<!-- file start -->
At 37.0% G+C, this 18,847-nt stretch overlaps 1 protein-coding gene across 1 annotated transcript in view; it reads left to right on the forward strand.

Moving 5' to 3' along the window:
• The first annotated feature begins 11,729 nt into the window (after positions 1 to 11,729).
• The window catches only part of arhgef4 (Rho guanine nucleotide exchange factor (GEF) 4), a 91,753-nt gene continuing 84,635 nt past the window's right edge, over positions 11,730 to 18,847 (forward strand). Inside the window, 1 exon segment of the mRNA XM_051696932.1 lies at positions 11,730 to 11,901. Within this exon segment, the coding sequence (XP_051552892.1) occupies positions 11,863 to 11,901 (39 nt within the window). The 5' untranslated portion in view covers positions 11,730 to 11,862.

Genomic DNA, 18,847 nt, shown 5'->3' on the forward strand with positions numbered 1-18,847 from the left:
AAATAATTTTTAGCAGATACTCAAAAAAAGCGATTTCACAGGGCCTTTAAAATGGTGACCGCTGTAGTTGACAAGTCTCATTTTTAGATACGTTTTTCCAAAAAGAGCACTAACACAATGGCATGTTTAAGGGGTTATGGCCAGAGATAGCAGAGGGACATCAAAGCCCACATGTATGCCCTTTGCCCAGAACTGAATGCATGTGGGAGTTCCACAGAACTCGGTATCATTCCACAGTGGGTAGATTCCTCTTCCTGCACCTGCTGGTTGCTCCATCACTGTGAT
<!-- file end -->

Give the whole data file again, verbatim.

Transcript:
At 37.0% G+C, this 18,847-nt stretch overlaps 1 protein-coding gene across 1 annotated transcript in view; it reads left to right on the forward strand.

Moving 5' to 3' along the window:
• The first annotated feature begins 11,729 nt into the window (after positions 1 to 11,729).
• The window catches only part of arhgef4 (Rho guanine nucleotide exchange factor (GEF) 4), a 91,753-nt gene continuing 84,635 nt past the window's right edge, over positions 11,730 to 18,847 (forward strand). Inside the window, 1 exon segment of the mRNA XM_051696932.1 lies at positions 11,730 to 11,901. Within this exon segment, the coding sequence (XP_051552892.1) occupies positions 11,863 to 11,901 (39 nt within the window). The 5' untranslated portion in view covers positions 11,730 to 11,862.

Genomic DNA, 18,847 nt, shown 5'->3' on the forward strand with positions numbered 1-18,847 from the left:
AAATAATTTTTAGCAGATACTCAAAAAAAGCGATTTCACAGGGCCTTTAAAATGGTGACCGCTGTAGTTGACAAGTCTCATTTTTAGATACGTTTTTCCAAAAAGAGCACTAACACAATGGCATGTTTAAGGGGTTATGGCCAGAGATAGCAGAGGGACATCAAAGCCCACATGTATGCCCTTTGCCCAGAACTGAATGCATGTGGGAGTTCCACAGAACTCGGTATCATTCCACAGTGGGTAGATTCCTCTTCCTGCACCTGCTGGTTGCTCCATCACTGTGAT